European Neighbourhood Policy - South - education statistics

Data extracted in December 2018.

Planned article update: January 2020.


In % of GDP, public expenditure on education in Morocco was similar to that in the EU, while in Israel the ratio was above the EU average and in Egypt it was below.

In 2017, the proportion of people aged 30-34 years having completed tertiary education was higher in Israel (55 %) than in the EU (40 %).

Public expenditure on education as a share of GDP, 2007-2017

This article is part of an online publication and provides data on education statistics for eight of the countries that form the European Neighbourhood Policy-South (ENP-South) region — Algeria, Egypt, Israel, Jordan, Lebanon, Morocco, Palestine [1] and Tunisia; no recent data are available for Libya or Syria. Recent developments for education statistics in these countries and in the European Union (EU) are presented. The article shows, among others, statistics on literacy rates, public expenditure on education, youth educational attainment and tertiary education.

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Public expenditure on education

Public expenditure on education as a share of GDP provides a measure of the relative importance given by governments to spending on education. Within the EU-28, the share of public expenditure on education during the period 2007-2014 was relatively stable, ranging from 4.9 % to 5.3 % (see Figure 1); the highest shares during this period were recorded towards the middle of the series, in 2009 and 2010, reflecting at least to some degree a reduction in overall economic activity due to the financial and economic crisis. The ratio of public expenditure relative to GDP fell below 4.9 % in the last two years for which data are available: in 2015 the ratio was 4.8 % and in 2016 it was 4.7 %.

Figure 1: Public expenditure on education, 2007-2017
(%, relative to GDP)
Source: Eurostat

In Israel, public spending on education was consistently higher than in the EU-28 when expressed as a share of GDP, while in Egypt the ratio was below the EU-28 average. Since 2009, Morocco has recorded a ratio that has been similar (within 0.2 percentage points) to that recorded in the EU-28.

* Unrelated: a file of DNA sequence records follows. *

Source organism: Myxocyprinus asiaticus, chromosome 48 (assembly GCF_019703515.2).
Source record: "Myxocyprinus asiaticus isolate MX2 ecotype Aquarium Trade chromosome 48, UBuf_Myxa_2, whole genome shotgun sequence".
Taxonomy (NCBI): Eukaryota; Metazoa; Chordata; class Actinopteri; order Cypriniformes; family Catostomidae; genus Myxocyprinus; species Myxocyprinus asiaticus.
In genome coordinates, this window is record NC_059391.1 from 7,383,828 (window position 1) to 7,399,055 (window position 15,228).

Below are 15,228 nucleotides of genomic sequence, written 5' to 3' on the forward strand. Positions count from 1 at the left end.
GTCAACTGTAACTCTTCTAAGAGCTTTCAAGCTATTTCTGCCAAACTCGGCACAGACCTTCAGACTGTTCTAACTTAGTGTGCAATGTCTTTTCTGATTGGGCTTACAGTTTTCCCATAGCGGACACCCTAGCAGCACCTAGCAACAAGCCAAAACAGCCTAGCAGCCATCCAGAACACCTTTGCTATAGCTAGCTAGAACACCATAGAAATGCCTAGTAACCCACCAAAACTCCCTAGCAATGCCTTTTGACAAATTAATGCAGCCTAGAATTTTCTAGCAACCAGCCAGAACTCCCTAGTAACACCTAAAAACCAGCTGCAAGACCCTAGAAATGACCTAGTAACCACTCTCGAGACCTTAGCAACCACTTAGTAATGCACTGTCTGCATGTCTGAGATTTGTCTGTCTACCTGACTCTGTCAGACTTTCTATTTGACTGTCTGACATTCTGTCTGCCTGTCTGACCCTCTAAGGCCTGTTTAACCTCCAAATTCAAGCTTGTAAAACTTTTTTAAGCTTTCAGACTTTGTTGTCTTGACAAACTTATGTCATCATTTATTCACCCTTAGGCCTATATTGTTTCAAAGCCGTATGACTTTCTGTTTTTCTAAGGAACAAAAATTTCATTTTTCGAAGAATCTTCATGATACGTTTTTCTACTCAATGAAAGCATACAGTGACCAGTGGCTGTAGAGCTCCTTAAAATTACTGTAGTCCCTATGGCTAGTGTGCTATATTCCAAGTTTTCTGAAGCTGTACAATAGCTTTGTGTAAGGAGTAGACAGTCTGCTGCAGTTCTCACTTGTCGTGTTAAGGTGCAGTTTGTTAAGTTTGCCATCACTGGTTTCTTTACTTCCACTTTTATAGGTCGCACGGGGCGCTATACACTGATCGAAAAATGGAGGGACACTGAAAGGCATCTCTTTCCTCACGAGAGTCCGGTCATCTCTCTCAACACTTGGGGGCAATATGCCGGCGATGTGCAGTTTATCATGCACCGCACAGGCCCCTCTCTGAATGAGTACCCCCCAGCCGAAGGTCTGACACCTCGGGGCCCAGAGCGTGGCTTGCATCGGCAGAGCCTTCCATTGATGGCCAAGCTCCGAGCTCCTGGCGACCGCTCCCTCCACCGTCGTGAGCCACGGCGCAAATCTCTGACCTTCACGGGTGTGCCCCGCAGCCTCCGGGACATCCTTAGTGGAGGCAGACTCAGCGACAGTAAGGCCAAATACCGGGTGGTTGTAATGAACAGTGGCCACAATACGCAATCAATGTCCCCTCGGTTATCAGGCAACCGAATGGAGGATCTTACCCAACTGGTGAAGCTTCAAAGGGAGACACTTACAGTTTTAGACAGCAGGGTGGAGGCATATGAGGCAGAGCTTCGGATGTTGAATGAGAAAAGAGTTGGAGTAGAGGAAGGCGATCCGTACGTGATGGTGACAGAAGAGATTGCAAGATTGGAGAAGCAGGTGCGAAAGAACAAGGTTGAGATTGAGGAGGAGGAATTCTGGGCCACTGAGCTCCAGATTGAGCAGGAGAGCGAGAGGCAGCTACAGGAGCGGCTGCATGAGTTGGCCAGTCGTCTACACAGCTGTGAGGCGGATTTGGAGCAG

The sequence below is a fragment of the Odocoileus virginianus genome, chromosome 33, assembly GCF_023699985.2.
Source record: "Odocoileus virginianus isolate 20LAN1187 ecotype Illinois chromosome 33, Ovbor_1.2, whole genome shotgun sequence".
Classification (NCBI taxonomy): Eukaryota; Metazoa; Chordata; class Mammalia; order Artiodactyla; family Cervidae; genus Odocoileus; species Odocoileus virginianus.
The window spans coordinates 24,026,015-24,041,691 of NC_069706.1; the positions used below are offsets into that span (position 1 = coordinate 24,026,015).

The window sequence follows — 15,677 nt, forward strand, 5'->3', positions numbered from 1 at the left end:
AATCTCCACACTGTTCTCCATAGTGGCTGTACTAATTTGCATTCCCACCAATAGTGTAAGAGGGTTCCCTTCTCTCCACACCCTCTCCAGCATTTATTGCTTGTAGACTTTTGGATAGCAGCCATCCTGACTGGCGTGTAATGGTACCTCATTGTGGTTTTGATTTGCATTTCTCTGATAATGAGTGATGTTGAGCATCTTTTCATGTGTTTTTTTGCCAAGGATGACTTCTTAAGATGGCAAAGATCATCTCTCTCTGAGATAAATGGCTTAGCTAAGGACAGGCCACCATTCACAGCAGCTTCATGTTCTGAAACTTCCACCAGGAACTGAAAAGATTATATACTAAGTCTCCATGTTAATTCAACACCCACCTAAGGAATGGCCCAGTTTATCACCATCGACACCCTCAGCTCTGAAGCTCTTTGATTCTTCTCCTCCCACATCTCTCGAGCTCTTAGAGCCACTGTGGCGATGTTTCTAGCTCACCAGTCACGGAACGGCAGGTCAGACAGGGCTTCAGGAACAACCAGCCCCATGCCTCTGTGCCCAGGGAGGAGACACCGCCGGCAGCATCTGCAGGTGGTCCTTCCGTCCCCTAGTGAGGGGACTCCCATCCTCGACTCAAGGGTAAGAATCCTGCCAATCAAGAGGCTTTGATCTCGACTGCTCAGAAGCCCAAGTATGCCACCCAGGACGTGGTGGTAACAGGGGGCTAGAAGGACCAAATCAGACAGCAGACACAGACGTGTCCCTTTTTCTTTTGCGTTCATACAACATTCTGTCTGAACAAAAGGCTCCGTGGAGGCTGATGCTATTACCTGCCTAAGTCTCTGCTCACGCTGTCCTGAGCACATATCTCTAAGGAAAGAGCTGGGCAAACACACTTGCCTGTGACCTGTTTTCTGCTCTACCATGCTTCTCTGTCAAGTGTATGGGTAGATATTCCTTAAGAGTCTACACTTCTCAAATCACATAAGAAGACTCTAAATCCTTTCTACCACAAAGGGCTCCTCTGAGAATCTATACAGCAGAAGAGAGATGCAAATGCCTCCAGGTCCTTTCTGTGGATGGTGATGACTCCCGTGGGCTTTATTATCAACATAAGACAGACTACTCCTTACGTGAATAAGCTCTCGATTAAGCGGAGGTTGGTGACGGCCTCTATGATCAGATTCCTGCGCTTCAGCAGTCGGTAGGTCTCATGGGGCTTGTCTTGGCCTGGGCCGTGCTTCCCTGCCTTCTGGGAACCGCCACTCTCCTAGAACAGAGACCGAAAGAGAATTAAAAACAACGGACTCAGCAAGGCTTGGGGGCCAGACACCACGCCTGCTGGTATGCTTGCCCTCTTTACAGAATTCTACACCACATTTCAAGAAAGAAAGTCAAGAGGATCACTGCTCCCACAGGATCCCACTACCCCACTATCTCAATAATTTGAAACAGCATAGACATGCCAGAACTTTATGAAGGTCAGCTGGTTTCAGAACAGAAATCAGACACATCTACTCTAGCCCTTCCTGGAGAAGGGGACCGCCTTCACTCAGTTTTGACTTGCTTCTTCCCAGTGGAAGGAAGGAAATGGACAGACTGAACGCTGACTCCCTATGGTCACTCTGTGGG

Literacy rates

Across the world an estimated 750 million adults were unable to read or write in 2017, according to the UNESCO Institute for Statistics, with women accounting for approximately two thirds of this total. By contrast, 100 % of the population in the EU is literate.

The information shown for 2017 in Figure 2 indicates that female literacy rates were much lower than male literacy rates in some of the ENP-South countries. This was particularly true for those countries which had lower overall literacy rates, for example, Morocco (2016 data) and Egypt.

Figure 2: Adult literacy rate, 2017
Source: Eurostat and UNESCO (

The highest literacy rates in 2017 among ENP-South countries were recorded in Israel (99.0 % for men and 97.6 % for women). Literacy rates for Palestine and Jordan were also relatively high and above the world average for male and female rates.

Net enrolment rates

Net enrolment rates among the ENP-South countries for primary education (classified according to the International Standard Classification of Education (ISCED) level 1) were often close to 100 %, peaking at 99.5 % of all primary school-aged children in Palestine (see Table 1), while the lowest rate among those ENP-South countries for which data are available was recorded in Jordan (85.7 %). An average for the EU-28 is not available, however the rates for the Member States in 2016 ranged from 87 % in Romania to 100 % in the United Kingdom.

In most ENP-South countries, there were small differences between the sexes as regards the enrolment of boys and girls in primary education. In Egypt, the share of boys enrolled in primary education in 2017 was 3.5 percentage points lower than the corresponding share for girls (the biggest gender gap in favour of girls), while the only gap in favour of boys was a difference of 0.8 percentage points in Algeria (2015 data).

Table 1: Net enrolment rate by education level, 2017
Source: Eurostat

In each of the ENP-South countries for which data are available, a smaller proportion of children were enrolled in lower secondary education (ISCED level 2), which generally starts around the age of 11 or 12 and lasts for three to five years. The highest net enrolment rate for lower secondary education was recorded in Palestine (93.8 %). By contrast, the lowest shares were recorded in Morocco, 58.1 % for boys and 56.4 % for girls.

Youth educational attainment

The share of the population aged 20-24 that attained at least an upper secondary educational level (ISCED level 3) — referred to as the youth education attainment level— was 83.3 % in the EU-28 in 2017; 80.9 % of men and 85.9 % of women aged 20-24 years had attained at least an upper secondary level of education (see Figure 3).